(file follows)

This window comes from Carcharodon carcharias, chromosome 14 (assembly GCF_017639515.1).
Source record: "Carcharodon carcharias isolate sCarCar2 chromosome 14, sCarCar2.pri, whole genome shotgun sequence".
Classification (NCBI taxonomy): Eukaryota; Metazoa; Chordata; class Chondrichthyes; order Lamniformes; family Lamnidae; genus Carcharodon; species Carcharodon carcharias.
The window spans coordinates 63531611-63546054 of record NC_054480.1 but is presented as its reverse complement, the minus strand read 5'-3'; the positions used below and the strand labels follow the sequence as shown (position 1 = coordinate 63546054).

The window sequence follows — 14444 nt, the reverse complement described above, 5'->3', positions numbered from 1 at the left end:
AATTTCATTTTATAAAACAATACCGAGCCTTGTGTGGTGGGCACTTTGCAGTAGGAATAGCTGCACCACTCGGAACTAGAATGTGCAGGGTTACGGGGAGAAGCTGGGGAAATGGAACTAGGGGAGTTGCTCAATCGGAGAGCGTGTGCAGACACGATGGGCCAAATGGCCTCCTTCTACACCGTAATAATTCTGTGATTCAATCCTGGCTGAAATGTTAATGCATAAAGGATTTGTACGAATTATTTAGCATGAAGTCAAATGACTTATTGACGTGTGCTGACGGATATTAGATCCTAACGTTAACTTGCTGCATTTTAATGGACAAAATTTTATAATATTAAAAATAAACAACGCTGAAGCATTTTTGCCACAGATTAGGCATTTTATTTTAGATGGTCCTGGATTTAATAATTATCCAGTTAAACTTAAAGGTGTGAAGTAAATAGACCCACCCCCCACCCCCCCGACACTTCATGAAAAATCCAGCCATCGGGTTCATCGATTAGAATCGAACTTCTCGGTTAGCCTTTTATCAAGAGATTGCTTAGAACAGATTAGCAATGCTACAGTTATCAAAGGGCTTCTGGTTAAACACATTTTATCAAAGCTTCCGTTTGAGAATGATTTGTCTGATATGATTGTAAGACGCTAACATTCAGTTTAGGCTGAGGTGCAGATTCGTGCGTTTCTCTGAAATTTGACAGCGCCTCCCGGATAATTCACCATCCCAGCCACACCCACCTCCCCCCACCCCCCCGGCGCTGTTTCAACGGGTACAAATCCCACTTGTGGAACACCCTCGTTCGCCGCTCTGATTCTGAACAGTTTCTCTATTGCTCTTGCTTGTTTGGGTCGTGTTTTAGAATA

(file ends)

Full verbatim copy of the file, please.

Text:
This window comes from Carcharodon carcharias, chromosome 14 (assembly GCF_017639515.1).
Source record: "Carcharodon carcharias isolate sCarCar2 chromosome 14, sCarCar2.pri, whole genome shotgun sequence".
Classification (NCBI taxonomy): Eukaryota; Metazoa; Chordata; class Chondrichthyes; order Lamniformes; family Lamnidae; genus Carcharodon; species Carcharodon carcharias.
The window spans coordinates 63531611-63546054 of record NC_054480.1 but is presented as its reverse complement, the minus strand read 5'-3'; the positions used below and the strand labels follow the sequence as shown (position 1 = coordinate 63546054).

The window sequence follows — 14444 nt, the reverse complement described above, 5'->3', positions numbered from 1 at the left end:
AATTTCATTTTATAAAACAATACCGAGCCTTGTGTGGTGGGCACTTTGCAGTAGGAATAGCTGCACCACTCGGAACTAGAATGTGCAGGGTTACGGGGAGAAGCTGGGGAAATGGAACTAGGGGAGTTGCTCAATCGGAGAGCGTGTGCAGACACGATGGGCCAAATGGCCTCCTTCTACACCGTAATAATTCTGTGATTCAATCCTGGCTGAAATGTTAATGCATAAAGGATTTGTACGAATTATTTAGCATGAAGTCAAATGACTTATTGACGTGTGCTGACGGATATTAGATCCTAACGTTAACTTGCTGCATTTTAATGGACAAAATTTTATAATATTAAAAATAAACAACGCTGAAGCATTTTTGCCACAGATTAGGCATTTTATTTTAGATGGTCCTGGATTTAATAATTATCCAGTTAAACTTAAAGGTGTGAAGTAAATAGACCCACCCCCCACCCCCCCGACACTTCATGAAAAATCCAGCCATCGGGTTCATCGATTAGAATCGAACTTCTCGGTTAGCCTTTTATCAAGAGATTGCTTAGAACAGATTAGCAATGCTACAGTTATCAAAGGGCTTCTGGTTAAACACATTTTATCAAAGCTTCCGTTTGAGAATGATTTGTCTGATATGATTGTAAGACGCTAACATTCAGTTTAGGCTGAGGTGCAGATTCGTGCGTTTCTCTGAAATTTGACAGCGCCTCCCGGATAATTCACCATCCCAGCCACACCCACCTCCCCCCACCCCCCCGGCGCTGTTTCAACGGGTACAAATCCCACTTGTGGAACACCCTCGTTCGCCGCTCTGATTCTGAACAGTTTCTCTATTGCTCTTGCTTGTTTGGGTCGTGTTTTAGAATA